Crofters are to be offered support to create new and maintain existing woodland as part of a new five-year initiative.
A partnership between the Scottish Crofting Federation, the Woodland Trust Scotland and Forestry Commission, will launch in August offering crofters free expert advice on woodland retention and creation.
The Croft Woodlands Project will employ up to three officers to provide crofters with advice on woodland design and the funding options available.
It aims to help crofters access funding through the Forestry Grant Scheme, which forms part of the new Scottish Rural Development Programme and offers funding until 2020.
“It’s tremendous to see this initiative supporting crofters who wish to plant or manage woodland as part of their business,” said the chairman of the Scottish Parliament’s cross party group on crofting, Jamie McGrigor. “Integrating woodland into croft management offers the potential to provide a whole range of benefits including shelter for buildings and livestock, a source of wood fuel, and new habitats for wildlife. All of these benefits support both the lives and livelihoods of both crofters themselves and the wider community.”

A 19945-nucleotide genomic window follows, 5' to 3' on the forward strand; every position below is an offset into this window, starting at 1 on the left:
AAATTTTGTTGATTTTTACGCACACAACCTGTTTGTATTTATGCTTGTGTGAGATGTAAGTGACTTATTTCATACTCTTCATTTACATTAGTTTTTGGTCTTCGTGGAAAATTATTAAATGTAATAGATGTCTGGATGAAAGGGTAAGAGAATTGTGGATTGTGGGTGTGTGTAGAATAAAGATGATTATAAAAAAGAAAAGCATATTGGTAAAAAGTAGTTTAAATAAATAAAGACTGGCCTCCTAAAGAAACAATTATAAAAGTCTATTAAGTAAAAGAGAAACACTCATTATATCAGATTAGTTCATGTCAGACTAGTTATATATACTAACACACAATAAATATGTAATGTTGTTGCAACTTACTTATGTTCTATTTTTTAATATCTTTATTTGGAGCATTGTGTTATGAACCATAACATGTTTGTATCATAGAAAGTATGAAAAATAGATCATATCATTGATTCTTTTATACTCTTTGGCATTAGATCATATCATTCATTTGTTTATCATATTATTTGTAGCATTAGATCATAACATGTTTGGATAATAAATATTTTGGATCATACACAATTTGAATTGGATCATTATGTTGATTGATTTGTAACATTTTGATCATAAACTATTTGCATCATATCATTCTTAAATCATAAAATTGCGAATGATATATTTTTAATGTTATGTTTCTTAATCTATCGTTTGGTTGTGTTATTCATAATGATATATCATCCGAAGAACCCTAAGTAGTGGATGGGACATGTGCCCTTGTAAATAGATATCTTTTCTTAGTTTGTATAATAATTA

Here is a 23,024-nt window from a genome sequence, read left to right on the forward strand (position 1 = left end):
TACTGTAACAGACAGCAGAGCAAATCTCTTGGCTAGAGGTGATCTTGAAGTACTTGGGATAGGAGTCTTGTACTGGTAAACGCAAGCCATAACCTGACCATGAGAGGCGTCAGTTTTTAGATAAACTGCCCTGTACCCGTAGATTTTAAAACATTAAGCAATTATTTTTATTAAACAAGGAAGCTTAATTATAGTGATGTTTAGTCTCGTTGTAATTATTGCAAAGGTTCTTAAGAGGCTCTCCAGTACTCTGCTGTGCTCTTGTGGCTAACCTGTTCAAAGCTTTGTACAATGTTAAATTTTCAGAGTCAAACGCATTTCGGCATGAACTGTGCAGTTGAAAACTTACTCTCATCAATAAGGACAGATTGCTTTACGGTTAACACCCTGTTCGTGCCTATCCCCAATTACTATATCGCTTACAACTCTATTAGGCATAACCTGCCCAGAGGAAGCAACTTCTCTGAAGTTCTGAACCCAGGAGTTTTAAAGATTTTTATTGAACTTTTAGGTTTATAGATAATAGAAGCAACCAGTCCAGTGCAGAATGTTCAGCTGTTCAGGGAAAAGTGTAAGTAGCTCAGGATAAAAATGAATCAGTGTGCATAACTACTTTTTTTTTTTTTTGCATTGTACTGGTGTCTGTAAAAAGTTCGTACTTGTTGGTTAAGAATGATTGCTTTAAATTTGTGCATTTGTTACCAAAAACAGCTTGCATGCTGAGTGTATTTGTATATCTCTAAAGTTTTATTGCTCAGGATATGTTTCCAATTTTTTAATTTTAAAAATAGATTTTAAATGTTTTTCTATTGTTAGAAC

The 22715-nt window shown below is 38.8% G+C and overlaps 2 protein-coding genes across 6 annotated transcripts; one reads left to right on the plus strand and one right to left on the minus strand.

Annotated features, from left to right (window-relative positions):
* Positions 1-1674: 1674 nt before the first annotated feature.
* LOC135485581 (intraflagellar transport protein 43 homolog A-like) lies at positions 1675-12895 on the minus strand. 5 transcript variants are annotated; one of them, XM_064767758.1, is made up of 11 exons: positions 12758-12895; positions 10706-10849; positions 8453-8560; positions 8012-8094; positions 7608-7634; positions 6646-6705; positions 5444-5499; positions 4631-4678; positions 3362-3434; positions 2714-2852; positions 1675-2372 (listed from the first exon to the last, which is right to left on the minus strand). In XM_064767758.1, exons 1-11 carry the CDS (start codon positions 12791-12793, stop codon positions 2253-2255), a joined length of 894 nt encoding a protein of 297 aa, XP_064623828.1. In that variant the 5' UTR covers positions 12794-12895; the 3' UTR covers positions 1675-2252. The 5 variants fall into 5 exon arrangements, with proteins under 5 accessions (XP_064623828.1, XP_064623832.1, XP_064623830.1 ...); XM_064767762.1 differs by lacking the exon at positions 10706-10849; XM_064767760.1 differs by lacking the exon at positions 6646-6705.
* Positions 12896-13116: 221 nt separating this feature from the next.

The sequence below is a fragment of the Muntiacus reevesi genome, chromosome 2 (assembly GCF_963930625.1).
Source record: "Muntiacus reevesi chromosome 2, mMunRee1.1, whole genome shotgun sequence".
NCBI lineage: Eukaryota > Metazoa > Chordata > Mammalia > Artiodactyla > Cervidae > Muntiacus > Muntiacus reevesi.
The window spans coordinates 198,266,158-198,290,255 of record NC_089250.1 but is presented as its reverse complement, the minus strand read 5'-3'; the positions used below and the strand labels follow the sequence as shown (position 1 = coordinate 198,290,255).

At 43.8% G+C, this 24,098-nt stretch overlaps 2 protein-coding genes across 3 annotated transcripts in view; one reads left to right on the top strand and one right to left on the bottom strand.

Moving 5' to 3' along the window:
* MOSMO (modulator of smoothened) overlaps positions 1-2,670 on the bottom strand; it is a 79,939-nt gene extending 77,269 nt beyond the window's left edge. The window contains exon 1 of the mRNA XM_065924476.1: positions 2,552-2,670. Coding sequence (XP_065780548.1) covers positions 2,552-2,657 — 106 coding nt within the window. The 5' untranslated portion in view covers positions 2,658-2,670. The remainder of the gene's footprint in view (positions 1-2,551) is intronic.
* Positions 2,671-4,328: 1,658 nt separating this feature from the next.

According to Eleanor Garty, of the Woodland Trust Scotland, crofting counties are some of the least wooded parts of Scotland. “Establishing woodland in very exposed areas such as Orkney, Shetland and the Western Isles is difficult but in the right places and with the right mix of species trees can flourish,” she said.
“We know from previous work that there is a large and unmet demand from crofters to create new woodland that enhances their livelihoods, and for advice on managing existing woodland.”
The project would help overcome some of the big barriers facing crofters who want to plant trees, including the short-term finance needed and lack of training and specialist woodland knowledge, added Ms Garty.
Scottish Crofting Federation chief executive Patrick Krause said: “Trees work very well on crofts, offering many benefits such as a sustainable source of fuel and timber, and offering increased shelter for crops, livestock and structures, this project will act as a ‘lever’ helping crofters to source advice and funding.”